disk mount

blazingnarukamikenya  asked:

that would be cool yeah I would get to know that game <3

aLRIGHT so!! First things first:

Here’s where you download the game. It’s a torrent, so you’ll need something like BitComet or uTorrent to download it. If that’s a problem for you, let me know and I’ll upload the zip file myself somewhere for ya!

Then, here’s the English patch + official DLC! Just scroll to the bottom and click the button that says “+Download” and go from there. 

Finally, here’s the instructions on how to install. Make sure that you follow these TO THE T or else things will get really confusing. I’ll be honest with you, the instructions were already confusing for me, so don’t be scared at all to ask me questions if you’re stuck. The thing that really got me was the disk mounting, so to help you understand, I’ll give you a quick explanation:

When you mount disk 1, you’ll go through and install the game as it says to. Then, once a box comes up after some time during installation, you’ll go and mount disk 2 as the guide says. After that, one more box will come up after some time and you’ll mount disk 3. Hopefully that makes it a little easier to understand!

When installing the DLC and Patch after you’ve installed the game, you’ll just need to follow the first set of instructions for the Patch, since they’ve made it easy and combined it with the DLC. 

As for the whole Japanese Locale thing, that’s pretty confusing as well. Here’s some images of what it looks like on my computer (I have Windows 7):

Your computer will start to view most everything in Japanese locale, such as the date/time and even skype messages.

But because I’m so used to military time and reversed date readings, I’m cool with it.

Aaaaand after all thaaaaat… I think that’s everything. I’m pretty sure the game installer comes with the character maker as well, so you won’t need to worry about that. Anyway, as I said, if you have any questions feel free to shoot me an ask and I’ll help as best I can!! I’ve had my share of troubles with it, and thanks to Rio I was able to figure them out heheh.


I fuckin’ love these shots of the computer terminals around the Winter Soldier in 1991. Like, they’re both nearly flat-screen monitors with a black background and full-color graphic displays, including clickable menu buttons on the left, Hydra’s nifty color logo in the top left corner menu bar, and apparently really nice fonts with no pixelization or jagged edges. No putty-colored boxes with floppy disk mounts and cathode ray monitors for Hydra, nosireebob!

I mean, sure, I get it, they have the memory-wiping tech and the metal arm and all that, Hydra’s tech game is way ahead of everyone else’s, but did anyone who actually lived in 1991 work on this movie? Where are the people trying to write code in MS-DOS and FORTRAN or getting Not Enough Memory errors, or resorting to boot floppies because they can’t get the cryo tube door open the other way? Where are the people trying to run that nifty biometric graphics program on, like, Windows 3.0 and literally tearing out chunks of hair and crying because the damn Winter Soldier’s sitting there needing to be programmed but everything’s frozen (ha ha)? How about the low level tech grunts arguing over whether Wordstar or WordPerfect was the better program for writing mission profiles or going “Yeah, I don’t think Excel’s gonna last, Lotus 1-2-3 is clearly the better program for keeping track of the Asset’s weapons cache.” Sure, they could, at some point in 1991, get on the brand spankin’ new World Wide Web, but there was nothing ON it yet. And those monitors are lighter and thinner than the entire newly introduced Mac Powerbook.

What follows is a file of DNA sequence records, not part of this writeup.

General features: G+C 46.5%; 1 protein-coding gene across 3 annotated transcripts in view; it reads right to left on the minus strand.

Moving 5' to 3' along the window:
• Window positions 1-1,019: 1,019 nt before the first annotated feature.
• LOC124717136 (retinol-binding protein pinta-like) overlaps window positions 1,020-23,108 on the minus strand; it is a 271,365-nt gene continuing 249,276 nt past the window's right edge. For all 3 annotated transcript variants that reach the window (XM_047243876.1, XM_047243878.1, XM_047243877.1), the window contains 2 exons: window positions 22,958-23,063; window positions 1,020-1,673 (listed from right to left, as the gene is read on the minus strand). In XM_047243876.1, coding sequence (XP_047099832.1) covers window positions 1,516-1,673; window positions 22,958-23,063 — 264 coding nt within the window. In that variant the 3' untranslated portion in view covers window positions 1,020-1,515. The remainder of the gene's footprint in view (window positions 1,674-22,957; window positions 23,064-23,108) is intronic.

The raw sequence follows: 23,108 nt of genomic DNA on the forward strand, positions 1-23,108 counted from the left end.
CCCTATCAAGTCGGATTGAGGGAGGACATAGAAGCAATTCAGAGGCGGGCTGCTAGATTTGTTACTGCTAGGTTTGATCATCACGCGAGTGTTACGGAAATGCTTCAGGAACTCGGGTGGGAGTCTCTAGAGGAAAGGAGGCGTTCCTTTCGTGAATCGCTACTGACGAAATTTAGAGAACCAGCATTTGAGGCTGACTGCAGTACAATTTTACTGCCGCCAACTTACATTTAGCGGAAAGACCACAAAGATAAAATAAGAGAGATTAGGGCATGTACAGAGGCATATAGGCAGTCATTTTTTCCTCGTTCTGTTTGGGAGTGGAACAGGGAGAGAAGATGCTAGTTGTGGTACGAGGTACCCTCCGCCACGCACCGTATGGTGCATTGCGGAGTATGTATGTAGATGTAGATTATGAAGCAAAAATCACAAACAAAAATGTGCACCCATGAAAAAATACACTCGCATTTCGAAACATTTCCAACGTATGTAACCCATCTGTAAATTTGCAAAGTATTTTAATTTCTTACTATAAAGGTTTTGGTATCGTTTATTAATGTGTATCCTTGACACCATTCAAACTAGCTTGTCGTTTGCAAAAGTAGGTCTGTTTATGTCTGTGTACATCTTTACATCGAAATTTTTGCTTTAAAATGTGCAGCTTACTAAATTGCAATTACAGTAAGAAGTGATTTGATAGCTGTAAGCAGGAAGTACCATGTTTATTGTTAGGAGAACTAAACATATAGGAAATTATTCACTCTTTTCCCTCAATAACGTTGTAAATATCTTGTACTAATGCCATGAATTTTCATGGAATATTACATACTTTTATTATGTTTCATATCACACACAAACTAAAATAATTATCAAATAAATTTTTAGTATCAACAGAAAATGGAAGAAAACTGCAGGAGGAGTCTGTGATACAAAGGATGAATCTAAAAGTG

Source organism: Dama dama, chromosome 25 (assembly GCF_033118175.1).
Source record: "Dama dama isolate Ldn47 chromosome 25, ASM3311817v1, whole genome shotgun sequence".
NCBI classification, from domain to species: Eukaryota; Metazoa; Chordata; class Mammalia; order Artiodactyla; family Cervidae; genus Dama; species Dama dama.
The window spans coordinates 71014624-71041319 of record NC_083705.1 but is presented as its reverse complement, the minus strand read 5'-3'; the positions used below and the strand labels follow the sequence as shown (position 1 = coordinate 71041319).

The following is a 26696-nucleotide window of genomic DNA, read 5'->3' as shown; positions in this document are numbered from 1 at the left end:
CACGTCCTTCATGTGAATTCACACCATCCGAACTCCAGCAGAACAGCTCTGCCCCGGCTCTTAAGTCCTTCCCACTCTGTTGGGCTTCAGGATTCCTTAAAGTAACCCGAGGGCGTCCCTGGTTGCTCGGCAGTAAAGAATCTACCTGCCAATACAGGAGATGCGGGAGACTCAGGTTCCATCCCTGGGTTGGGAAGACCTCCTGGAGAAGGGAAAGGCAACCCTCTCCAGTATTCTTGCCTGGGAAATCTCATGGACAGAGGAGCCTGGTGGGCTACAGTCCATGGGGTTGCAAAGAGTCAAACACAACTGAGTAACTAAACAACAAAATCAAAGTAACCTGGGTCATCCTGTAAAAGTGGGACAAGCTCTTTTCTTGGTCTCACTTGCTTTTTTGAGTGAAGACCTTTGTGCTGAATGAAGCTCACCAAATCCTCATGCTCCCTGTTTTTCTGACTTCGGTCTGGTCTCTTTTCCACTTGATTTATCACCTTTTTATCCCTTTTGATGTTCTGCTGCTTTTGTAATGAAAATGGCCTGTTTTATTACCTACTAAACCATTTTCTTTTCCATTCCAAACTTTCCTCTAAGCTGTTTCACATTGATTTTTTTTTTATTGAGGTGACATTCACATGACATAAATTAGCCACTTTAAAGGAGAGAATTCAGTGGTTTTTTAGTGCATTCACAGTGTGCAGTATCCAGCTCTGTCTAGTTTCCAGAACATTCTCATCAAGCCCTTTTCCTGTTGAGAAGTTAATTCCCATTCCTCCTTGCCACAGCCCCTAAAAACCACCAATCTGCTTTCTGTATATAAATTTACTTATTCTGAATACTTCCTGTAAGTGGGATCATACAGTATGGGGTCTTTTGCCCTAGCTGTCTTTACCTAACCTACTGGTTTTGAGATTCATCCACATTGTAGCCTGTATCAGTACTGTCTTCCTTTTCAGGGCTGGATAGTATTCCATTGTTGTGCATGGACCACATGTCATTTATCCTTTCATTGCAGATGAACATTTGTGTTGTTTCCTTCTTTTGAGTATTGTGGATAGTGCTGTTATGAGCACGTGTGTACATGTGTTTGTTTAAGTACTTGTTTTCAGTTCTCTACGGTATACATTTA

Hydra might be genocidal Nazi world-domination-planning fascist monsters, but these motherfuckers should be condemned to the 9th Circle of Hell (which consists of just hypercard floppies and a dial-up modem that your cell leader can disconnect you from because he has to make a very important phone call, SCSI cables that are juuuust a half-inch too short to reach and have bent pins, 10 meg hard drives, and permanent backaches from lugging around your Hydra-issue six-pound laptop all mission) for having this sweet, sophisticated tech and not sharing it with the rest of us – and only using it instead to torture my smol sweet baboo for decades.

HTPC, Part 1.1

While playing around and trying to figure out the available space in the 1300MI LC power case, I accidentally figured out the top bars have screw holes, and are exactly 3.5" apart. Moving the middle bar puts them exactly 2.5" inches apart, so the only logical conclusion is to use them as a disk mount.

I wish the case had some kind of documentation for this. It wasn’t really straight forward, and there are next to none action shots on the internet with a mounted disk. I had the original 2.5" to 3.5" converter plate which came with the SSD, so I mounted that one. I did that so I had an additional level of separation between the PSU and the SSD. Ideally, two 2.5" disks can be mounted this way, or 1x3.5".

It still annoys me that I have space for several 2.5" disks (around 5), but no possibility to attach a drive bay into the case (using two screws in the bottom of the case, which were ment for slightly larger mainboards.

Thankfully, I’m atleast a little bit happier with the current situation.

- Tit Petric